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com·bine (kəm-bīn)
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v. com·bined, com·bin·ing, com·bines
v.tr.
1. To bring into a state of unity; make united: combined the ingredients in a bowl; combined the eggs and flour.
2. To join (two or more substances) to make a single substance, such as a chemical compound; mix.
3. To have, exhibit, or involve in combination: The choreography combines artistry and athletics.
4. (kŏmbīn) To harvest (a grain crop) using a cutting, threshing, and cleaning machine.
v.intr.
1. To become united: factors that combined to produce a storm.
2. To join together for a common purpose. See Synonyms at join.
3. Chemistry To form a compound.
4. (kŏmbīn) To harvest a grain crop using a cutting, threshing, and cleaning machine.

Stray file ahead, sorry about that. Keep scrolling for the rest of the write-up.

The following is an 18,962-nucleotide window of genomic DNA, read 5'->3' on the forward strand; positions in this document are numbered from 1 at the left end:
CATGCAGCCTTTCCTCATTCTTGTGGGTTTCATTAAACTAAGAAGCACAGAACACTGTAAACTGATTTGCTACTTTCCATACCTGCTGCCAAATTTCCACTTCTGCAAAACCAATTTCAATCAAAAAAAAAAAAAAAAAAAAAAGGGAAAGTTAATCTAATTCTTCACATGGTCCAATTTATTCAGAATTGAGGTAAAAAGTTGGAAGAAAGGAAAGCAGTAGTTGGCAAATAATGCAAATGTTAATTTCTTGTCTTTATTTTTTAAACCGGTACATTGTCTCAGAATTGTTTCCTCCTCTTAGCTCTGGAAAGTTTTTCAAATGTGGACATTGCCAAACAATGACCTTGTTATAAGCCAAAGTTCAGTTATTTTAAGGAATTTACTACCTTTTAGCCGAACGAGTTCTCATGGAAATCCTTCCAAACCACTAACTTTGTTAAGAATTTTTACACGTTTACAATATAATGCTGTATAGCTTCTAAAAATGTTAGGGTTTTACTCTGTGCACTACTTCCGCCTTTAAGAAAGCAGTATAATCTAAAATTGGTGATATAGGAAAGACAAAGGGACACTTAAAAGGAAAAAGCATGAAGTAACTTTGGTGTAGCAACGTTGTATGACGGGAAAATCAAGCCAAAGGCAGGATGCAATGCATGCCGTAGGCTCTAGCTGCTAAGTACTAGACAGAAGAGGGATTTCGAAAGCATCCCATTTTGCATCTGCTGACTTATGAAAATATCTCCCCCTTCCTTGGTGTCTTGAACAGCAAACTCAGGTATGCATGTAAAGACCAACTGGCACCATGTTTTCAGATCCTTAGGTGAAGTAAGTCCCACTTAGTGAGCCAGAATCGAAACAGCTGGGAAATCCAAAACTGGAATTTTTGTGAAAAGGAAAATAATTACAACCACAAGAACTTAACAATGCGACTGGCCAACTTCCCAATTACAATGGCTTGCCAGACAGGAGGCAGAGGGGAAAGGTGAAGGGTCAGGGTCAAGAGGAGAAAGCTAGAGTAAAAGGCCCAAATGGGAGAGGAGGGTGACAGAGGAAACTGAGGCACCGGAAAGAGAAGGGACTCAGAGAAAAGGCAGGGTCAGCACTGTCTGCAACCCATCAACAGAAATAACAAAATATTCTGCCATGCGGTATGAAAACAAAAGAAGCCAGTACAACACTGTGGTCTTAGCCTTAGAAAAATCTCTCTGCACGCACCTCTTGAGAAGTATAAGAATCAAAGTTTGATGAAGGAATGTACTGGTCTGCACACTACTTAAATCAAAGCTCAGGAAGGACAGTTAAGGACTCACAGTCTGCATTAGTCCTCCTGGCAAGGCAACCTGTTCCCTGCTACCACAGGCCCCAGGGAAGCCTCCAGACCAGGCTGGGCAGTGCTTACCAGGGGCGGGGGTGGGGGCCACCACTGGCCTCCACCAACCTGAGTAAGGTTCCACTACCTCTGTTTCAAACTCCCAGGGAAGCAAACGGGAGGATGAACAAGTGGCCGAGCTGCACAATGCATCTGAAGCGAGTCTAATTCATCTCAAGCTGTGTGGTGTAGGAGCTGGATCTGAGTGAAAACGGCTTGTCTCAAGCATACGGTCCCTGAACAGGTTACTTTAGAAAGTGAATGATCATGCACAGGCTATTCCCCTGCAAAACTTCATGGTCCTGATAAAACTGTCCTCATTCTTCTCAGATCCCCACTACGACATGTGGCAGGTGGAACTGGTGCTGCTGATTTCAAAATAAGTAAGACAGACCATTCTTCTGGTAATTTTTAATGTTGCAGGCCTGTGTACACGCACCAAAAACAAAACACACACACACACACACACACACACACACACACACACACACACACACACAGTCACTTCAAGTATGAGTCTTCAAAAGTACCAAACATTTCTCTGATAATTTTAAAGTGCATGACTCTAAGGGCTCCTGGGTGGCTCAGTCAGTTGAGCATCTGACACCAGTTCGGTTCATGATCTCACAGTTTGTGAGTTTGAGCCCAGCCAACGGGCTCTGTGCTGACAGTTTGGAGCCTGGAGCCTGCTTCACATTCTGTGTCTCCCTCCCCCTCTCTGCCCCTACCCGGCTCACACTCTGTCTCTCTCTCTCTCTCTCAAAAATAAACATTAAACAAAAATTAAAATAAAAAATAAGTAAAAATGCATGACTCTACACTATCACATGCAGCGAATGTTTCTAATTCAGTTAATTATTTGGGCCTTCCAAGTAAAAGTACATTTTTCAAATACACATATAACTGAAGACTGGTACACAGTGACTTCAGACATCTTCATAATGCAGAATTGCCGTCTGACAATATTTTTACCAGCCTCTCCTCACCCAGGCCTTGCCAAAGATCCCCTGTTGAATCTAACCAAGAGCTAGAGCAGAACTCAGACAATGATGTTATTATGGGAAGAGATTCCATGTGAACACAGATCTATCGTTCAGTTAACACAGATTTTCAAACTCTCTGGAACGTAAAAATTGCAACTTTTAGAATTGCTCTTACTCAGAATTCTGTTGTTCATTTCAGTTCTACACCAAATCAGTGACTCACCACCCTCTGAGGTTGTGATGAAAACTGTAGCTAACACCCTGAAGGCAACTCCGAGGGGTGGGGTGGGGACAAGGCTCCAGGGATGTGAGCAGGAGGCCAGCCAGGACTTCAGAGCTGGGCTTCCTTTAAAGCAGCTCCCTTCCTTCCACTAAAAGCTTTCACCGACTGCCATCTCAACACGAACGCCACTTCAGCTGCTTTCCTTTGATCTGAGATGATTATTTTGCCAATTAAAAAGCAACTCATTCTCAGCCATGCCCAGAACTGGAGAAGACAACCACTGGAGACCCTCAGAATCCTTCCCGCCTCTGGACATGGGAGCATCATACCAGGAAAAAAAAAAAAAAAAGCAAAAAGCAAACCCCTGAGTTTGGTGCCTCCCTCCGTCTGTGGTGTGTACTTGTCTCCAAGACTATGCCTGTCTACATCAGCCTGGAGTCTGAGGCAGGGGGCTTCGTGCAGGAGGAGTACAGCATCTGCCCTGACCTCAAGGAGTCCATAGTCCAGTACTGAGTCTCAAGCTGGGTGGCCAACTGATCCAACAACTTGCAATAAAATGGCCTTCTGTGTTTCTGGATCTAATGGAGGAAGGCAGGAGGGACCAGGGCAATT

n. (kŏmbīn)
1. A power-operated harvesting machine that cuts, threshes, and cleans grain.
2. An association of people or groups united for the furtherance of political or commercial interests.
3. A combination.

[Middle English combinen, from Old French combiner, from Late Latin combīnāre : Latin com-, com- + bīnī, two by two; see dwo- in the Appendix of Indo-European roots.]

com·biner n.
(click for a larger image)
combine
harvesting wheat

The American Heritage® Dictionary of the English Language, Fifth Edition copyright ©2017 by Houghton Mifflin Harcourt Publishing Company. All rights reserved.
 

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